Mail has been around for ages and spam right along with it. However, there have been many methods to try to prevent spam and the Sender Policy Framework (SPF) is one of them. SPF targets spoofing and allows a domain owner to designate certain (sets of) IP addresses as valid sources for e-mails for said domain. But some of the largest providers in the world for e-mail services don’t bother following the standards properly, letting fake e-mails pass as if legitimate.
SPF works by setting a DNS record, either TXT or SPF, with a certain format that lists IP addresses, trusted mail exchange (MX) hosts and a ruleset. Full details, documentation and validation suites are on openspf.org. An example could be, such as with my mail server:
hethane.se. IN SPF “v=spf1 mx:hethane.se -all”
The domain in this case (hethane.se) allows MX servers for its domain to send e-mail using the domain (mx:hethane.se) but noone else (-all). This is a rather effective method to get rid of e-mails from spoof mailers (like the well known, easily found https://emkei.cz). Whichever server emkei.cz tries to send from should fail if the receiving server looks up SPF records for the MAIL FROM command in SMTP.
SPF works to validate a domain if DNS lookup works. If lookup fails, because of error or non-existing SPF rules, it just means less data for the spam filter to consider. If SPF gets a “pass”, it really doesn’t mean much, as anyone can get an SPF record for their own domain. However, you can’t modify anyone _else’s_ SPF records to _include_ your own domain. So spoofing gets harder (though still possible with the From: e-mail header of course…).
Not everyone use, supply or check SPF of course. But most of the large providers of e-mail do – publish policies and validate when receiving. But the notorious providers Google (gmail.com) and Microsoft (outlook.com etc.) both apply “~all” rules instead of “-all”, meaning to “softblock”. This just causes a dip in the common spam filter methods, it won’t cause the e-mail to get dropped (by standard). But it’s better than nothing I guess… (my server is configured to interpret softfail as hardfail).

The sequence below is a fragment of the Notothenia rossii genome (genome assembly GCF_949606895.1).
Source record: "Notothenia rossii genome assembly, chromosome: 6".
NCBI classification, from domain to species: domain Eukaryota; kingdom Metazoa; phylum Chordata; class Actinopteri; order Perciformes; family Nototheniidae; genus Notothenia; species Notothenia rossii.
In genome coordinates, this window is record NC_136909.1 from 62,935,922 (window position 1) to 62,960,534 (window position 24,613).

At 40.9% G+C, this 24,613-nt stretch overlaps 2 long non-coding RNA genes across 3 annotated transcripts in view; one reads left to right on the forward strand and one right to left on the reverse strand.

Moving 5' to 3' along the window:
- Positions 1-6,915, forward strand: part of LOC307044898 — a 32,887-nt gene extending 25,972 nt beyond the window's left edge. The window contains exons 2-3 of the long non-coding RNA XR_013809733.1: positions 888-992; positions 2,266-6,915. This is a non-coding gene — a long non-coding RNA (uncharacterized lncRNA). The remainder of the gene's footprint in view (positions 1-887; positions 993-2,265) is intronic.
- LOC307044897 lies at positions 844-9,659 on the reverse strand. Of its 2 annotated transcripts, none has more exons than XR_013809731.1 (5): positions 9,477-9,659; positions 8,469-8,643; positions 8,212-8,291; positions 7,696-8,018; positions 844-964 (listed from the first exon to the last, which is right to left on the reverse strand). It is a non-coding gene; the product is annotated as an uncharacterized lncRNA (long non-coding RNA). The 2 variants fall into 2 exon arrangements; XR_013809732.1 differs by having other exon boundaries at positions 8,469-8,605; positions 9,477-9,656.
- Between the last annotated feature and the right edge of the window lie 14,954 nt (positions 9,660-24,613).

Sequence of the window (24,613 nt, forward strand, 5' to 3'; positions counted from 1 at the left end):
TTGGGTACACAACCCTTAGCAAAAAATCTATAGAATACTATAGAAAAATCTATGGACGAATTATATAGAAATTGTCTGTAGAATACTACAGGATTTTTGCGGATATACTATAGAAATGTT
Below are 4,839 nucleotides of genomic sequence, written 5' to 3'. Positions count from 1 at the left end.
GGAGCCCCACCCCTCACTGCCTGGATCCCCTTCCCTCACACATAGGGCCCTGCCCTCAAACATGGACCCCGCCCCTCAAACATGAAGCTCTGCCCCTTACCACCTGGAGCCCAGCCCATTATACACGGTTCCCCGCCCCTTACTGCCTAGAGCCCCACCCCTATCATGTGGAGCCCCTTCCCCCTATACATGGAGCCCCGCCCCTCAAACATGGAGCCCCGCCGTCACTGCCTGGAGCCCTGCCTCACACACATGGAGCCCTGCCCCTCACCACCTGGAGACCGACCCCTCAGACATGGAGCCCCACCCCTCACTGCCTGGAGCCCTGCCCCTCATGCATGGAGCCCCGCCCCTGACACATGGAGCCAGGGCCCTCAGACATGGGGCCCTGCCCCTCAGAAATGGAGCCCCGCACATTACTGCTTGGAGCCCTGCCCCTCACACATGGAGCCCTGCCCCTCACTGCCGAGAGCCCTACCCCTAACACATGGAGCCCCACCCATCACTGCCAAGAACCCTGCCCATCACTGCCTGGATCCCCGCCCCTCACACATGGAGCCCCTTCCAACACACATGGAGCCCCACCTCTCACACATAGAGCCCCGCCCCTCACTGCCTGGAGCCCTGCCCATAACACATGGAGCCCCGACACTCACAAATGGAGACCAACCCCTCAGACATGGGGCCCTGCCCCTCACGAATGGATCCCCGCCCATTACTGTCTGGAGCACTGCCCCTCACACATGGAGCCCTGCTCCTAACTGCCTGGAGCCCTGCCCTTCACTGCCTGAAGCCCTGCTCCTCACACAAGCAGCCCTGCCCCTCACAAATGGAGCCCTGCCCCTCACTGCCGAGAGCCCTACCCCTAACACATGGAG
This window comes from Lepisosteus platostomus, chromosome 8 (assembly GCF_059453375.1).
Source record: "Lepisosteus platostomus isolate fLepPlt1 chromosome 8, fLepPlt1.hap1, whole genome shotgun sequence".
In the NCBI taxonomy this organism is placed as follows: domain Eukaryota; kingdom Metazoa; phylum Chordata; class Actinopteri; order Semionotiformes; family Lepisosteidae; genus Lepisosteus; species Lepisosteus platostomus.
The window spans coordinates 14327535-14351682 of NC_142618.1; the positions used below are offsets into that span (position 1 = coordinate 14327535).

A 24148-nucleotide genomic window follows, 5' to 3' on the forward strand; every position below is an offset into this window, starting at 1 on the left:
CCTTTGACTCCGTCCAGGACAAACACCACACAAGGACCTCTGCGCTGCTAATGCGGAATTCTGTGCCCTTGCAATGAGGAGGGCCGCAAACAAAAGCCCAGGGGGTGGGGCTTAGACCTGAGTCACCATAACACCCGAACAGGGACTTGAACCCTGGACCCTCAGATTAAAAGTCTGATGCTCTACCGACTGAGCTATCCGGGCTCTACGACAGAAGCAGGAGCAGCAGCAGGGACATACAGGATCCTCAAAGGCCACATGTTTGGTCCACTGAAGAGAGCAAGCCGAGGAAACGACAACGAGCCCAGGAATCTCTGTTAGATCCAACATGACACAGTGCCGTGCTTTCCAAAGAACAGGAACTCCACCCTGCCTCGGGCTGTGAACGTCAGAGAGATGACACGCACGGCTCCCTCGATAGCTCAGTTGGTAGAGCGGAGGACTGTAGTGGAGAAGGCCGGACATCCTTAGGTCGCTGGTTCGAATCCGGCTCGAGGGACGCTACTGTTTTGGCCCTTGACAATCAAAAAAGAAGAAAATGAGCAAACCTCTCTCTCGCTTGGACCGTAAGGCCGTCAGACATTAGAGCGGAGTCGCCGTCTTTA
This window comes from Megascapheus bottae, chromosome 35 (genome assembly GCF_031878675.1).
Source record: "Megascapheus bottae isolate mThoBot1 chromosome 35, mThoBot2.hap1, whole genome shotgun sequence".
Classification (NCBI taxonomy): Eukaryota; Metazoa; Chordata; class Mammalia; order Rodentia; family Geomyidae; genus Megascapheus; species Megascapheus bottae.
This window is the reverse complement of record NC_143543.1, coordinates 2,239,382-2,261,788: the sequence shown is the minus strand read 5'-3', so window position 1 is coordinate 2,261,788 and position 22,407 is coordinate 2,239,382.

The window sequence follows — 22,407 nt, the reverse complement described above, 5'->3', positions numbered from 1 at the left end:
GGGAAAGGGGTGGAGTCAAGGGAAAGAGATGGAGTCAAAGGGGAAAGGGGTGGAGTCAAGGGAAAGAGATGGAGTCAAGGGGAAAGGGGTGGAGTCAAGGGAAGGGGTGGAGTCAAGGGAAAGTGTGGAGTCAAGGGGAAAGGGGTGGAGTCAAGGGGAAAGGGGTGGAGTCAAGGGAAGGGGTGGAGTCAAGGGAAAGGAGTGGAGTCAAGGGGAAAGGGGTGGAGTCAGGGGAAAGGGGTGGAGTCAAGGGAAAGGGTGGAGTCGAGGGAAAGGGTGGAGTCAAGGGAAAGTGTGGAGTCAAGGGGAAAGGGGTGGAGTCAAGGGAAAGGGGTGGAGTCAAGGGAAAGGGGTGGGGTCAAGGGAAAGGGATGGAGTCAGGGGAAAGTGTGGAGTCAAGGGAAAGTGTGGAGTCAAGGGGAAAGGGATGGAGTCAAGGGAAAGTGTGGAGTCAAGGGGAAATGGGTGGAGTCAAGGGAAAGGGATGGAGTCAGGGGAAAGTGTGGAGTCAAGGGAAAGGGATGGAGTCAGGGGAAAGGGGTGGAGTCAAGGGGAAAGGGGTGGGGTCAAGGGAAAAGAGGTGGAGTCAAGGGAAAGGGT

So, to the point, I publish a rule for hethane.se which uses “-all”. I tell remote servers, which validate SPF, to DROP ALL e-mails that aren’t listed in my SPF record (i.e. MX for hethane.se). Then why does Microsoft happily pass SPF-denied e-mail through even though it expressly hardfails? Sure, the standard doesn’t explicitly say the mail should be dropped (either deliver somehow or give an error message) – but then what’s the point of having both soft- and hardfailing mechanisms?
Received-SPF: Fail (protection.outlook.com: domain of hethane.se does not designate 184.108.40.206 as permitted sender) receiver=protection.outlook.com; client-ip=220.127.116.11; helo=localhost;
In the case of my domain name I also deploy DomainKeys, which has caused my mail to at least get dumped in the “junk mail” folder. However, for a friend’s address which deploys only SPF and no DomainKeys (and no DMARC policy), Microsoft delivers e-mails from the known spoof service straight into the inbox (if the spoofed address has at least once been accepted before – such as the common case where a legitimate mail was dumped in the junk bin).